Here at Cobb & Associates, part of our job is to keep up-to-date with the various markets in which we operate. This is why we spend time perusing market data on places such as Everett, Mukilteo, and so forth. We need to look at market data so we can have a sense of what’s happening and the most likely trajectory for these different areas. This allows us to offer good counsel to clients and also improves our ability to negotiate prices. Remember, when it comes to real estate, much of the value of a given property isn’t intrinsic, but is determined based on what others are willing to pay. And what others are willing to pay changes over time, and in some cases can even change very rapidly.
Other markets, like memorabilia, operate in a similar way. Famously, Muhammed Ali’s boxing trunks from the so-called “Fight of the Century” against Joe Frazier sold for $150,000 at auction. Does this mean that those trunks were “worth” $150,000 based on the materials or function? Of course not. They were worth $150,000 because someone was willing to pay $150,000 for them, and this willingness was largely a result of what others were willing to pay. When you put a house on the market, what you are really doing is putting it up for auction, in a sense, and its value is based on how desirable it is in the eyes of prospective buyers.
Today, we’re going to look at the decision to buy vs. rent in the great city of Edmonds, our hometown. This decision has to be informed by what’s happening in the Edmonds market. We will look at median home values and also average rents. The decision to buy vs. rent will be based on a whole range of things, but two things which have to figure in the discussion are median values and average rents. Let’s look at these numbers.
Buying in Edmonds
As of August 31, 2019, the median home value in the city of Edmonds is about $603,300, according to Zillow. The market is listed as “neutral,” and so it can’t really be classified as being a market favoring either buyers or sellers at the moment. Given the neutral state of the market, the decision to buy vs. rent has to hinge on the median home value to a degree. $603,000 is lower than the median for the city of Seattle, but it is certainly not a low figure in an absolute sense. By comparison to the national median, $603,300 is quite high. If you’re looking to put down 20% on an Edmonds home, and 20% is customary, then you’ll be putting down a sum of $120,660. That is not a small amount of money. And, if you put down $120,660 on a median value property in Edmonds, you’ll be financing $482,640. If you obtain a 30 year fixed-rate mortgage, you’ll be looking at a monthly payment of about $2,304, assuming an interest rate of 4%.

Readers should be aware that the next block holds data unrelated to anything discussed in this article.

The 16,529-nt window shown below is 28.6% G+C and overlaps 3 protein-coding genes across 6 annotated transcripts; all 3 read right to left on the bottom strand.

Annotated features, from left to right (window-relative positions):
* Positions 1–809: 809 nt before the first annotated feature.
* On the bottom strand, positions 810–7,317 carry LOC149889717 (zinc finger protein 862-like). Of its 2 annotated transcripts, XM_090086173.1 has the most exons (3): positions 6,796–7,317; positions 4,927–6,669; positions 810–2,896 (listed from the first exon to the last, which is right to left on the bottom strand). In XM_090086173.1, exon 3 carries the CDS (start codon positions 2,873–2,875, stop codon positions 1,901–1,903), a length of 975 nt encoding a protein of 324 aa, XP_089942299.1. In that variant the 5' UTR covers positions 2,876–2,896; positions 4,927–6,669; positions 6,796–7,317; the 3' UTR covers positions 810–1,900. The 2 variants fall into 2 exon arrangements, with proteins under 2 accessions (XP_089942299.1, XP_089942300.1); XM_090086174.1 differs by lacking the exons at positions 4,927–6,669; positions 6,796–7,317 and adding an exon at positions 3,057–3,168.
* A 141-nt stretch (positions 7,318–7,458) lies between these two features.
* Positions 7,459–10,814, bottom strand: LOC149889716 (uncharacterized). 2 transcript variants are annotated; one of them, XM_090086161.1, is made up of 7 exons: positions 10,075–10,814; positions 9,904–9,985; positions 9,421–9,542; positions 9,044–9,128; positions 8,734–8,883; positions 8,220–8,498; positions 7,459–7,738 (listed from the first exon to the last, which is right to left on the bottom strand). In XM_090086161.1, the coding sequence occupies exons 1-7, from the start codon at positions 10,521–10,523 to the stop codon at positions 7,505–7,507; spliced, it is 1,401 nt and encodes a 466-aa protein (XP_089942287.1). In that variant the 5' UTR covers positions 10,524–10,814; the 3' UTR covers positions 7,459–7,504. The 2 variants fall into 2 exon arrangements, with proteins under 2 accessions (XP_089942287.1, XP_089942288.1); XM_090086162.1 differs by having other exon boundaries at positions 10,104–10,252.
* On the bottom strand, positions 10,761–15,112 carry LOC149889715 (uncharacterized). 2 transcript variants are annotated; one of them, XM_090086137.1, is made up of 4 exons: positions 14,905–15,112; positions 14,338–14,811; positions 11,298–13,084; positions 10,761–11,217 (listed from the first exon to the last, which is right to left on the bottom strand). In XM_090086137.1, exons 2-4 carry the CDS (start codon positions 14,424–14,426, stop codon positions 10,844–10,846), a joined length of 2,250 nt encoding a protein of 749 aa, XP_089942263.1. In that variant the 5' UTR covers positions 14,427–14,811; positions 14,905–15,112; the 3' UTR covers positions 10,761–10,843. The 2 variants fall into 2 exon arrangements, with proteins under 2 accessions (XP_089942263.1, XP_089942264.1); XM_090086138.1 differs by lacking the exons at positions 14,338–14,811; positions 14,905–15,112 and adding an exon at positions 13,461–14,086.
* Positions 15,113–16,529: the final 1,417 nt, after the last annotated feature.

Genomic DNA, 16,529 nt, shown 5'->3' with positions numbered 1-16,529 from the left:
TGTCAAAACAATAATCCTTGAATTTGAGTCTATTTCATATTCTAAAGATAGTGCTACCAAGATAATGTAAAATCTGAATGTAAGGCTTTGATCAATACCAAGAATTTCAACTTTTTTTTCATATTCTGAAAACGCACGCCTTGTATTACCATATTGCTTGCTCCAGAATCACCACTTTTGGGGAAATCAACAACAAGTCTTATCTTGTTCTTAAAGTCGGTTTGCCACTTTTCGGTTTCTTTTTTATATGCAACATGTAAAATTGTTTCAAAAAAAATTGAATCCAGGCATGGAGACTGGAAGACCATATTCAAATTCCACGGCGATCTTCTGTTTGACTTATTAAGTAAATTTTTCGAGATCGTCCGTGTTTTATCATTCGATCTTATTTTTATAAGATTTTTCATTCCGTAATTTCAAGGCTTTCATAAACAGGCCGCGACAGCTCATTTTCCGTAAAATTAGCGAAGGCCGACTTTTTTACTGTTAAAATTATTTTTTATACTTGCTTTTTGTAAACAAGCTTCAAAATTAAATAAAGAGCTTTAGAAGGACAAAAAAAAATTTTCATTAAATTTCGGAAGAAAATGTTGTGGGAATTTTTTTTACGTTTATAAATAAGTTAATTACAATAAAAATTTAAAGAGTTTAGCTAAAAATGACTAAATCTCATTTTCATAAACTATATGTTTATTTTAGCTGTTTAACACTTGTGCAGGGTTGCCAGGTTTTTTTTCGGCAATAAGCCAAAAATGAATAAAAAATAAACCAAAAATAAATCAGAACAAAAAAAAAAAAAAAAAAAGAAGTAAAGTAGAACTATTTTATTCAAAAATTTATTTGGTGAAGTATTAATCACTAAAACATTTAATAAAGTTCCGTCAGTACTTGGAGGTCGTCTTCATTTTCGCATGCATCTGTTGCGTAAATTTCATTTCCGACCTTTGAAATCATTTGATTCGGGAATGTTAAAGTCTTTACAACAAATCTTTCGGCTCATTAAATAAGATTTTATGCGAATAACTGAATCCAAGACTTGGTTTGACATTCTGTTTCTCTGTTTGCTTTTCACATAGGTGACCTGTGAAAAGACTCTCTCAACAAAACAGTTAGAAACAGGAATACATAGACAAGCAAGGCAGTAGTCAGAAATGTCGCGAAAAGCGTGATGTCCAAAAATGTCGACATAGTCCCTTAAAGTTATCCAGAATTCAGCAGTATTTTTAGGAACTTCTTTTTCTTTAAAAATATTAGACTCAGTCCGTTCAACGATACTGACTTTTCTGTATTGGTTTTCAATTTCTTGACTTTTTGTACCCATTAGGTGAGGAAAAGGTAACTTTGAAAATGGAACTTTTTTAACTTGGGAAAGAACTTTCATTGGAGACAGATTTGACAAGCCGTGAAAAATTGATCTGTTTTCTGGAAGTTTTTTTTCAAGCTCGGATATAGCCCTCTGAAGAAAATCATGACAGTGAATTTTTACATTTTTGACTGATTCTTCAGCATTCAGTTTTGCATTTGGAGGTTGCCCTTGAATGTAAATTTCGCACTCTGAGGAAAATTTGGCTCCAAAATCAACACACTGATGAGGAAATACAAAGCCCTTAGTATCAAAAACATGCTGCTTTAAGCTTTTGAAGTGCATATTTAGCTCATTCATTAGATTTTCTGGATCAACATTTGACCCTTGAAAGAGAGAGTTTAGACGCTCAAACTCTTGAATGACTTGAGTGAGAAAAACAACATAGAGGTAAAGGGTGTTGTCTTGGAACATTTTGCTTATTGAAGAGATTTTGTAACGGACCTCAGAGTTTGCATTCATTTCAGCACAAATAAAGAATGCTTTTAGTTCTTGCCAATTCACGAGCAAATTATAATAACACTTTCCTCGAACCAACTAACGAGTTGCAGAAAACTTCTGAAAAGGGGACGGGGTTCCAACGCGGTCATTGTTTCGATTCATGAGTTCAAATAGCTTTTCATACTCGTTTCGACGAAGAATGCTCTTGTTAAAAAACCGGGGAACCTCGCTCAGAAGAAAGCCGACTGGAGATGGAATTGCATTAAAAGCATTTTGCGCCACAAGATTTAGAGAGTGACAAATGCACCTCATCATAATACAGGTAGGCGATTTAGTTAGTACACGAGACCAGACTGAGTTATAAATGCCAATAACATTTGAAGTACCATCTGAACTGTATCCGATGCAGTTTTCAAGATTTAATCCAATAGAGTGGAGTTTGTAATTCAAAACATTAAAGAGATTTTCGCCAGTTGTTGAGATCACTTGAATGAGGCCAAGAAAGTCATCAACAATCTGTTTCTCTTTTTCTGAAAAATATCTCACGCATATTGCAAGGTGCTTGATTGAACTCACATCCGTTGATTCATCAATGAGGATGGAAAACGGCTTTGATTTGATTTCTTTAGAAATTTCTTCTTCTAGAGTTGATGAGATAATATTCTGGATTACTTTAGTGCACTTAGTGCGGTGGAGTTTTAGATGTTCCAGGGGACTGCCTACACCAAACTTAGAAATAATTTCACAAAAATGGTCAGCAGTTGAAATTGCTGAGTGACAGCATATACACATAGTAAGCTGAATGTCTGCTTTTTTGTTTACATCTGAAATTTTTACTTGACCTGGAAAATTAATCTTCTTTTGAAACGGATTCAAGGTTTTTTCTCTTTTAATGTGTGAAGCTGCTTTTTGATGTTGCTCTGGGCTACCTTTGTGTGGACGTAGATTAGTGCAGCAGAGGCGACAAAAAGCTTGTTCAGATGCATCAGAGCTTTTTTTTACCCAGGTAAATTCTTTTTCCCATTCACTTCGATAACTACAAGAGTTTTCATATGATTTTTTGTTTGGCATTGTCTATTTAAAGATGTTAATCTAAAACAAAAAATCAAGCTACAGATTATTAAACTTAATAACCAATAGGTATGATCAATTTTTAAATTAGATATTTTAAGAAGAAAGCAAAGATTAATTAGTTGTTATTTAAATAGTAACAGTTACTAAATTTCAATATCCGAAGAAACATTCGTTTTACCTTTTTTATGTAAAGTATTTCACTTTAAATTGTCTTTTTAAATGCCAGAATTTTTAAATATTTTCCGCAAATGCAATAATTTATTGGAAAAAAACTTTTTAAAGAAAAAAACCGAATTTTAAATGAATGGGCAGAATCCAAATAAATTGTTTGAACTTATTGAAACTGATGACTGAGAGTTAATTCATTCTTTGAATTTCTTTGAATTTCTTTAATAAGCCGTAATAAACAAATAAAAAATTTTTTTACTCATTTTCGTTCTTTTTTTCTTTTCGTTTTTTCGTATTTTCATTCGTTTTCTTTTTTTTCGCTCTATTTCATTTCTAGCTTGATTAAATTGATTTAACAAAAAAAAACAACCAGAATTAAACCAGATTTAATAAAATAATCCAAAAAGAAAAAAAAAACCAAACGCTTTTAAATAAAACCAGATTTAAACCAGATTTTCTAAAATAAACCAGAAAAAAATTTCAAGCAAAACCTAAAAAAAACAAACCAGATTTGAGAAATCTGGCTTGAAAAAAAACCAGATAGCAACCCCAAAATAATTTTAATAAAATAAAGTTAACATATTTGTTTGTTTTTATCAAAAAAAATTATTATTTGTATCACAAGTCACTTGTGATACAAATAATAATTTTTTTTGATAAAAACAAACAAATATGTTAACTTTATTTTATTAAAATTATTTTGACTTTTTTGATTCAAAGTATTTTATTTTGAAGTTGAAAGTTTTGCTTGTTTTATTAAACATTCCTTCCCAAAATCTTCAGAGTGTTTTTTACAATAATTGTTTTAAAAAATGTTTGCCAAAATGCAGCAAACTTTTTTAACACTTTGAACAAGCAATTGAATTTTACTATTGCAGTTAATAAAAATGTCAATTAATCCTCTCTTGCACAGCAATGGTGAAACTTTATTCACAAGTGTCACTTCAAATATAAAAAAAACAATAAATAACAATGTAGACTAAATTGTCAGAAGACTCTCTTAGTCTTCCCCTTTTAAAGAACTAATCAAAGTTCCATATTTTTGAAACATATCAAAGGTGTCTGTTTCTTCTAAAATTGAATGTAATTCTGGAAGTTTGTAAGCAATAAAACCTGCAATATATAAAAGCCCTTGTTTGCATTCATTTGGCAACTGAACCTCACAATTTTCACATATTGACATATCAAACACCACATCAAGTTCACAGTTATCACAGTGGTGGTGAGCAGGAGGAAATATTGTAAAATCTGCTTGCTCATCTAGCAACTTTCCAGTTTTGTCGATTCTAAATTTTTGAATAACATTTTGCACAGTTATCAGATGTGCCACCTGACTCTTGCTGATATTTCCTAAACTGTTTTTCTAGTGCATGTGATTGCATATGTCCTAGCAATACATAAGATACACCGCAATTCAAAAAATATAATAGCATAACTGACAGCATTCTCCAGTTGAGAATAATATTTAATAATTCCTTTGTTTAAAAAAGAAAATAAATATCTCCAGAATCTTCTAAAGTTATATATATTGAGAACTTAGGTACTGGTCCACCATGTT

How do these numbers compare to average rents in Edmonds? Let’s take a look.
Renting in Edmonds
According to Rent Jungle, as of April, 2019, the average rent for a 1 bedroom apartment in the city of Edmonds, WA, was $1,292. The average rent for a 2 bedroom apartment in Edmonds was $1,551. Again, as with median home values, both of these figures are considerably lower than the corresponding figures for average rents in the city of Seattle. Right away, we can see that both of these figures are quite a bit lower than the monthly payment on a median value home after putting down 20% in Edmonds. Despite this higher payment, if were making an argument in favor of buying, we would emphasize the fact that buyers build equity in their homes. But, a counter argument to that argument would be that the money saved from paying lower rents could be used to grow the renter’s wealth in a way which outpaces the wealth grown by building equity. With sufficient expertise, for instance, the renter could take the additional money saved from renting and invest in the stock market, bond market, gold, or other investment vehicle.
Financially, it’s possible to make a case for both buying and renting. Ultimately, the decision will depend not just on the financial data and market projections but also on a given person’s long-term goals. Renting is good for someone who needs to be able to pack up and move on a dime; this might be a good option for a young professional who is likely to transfer or change jobs between cities, for instance. Buying is a good option for those looking to plant firm roots in a certain area. This makes buying a good option for those looking to start a family, for instance. In the end, financial data should inform your decision, but other factors need to be considered too.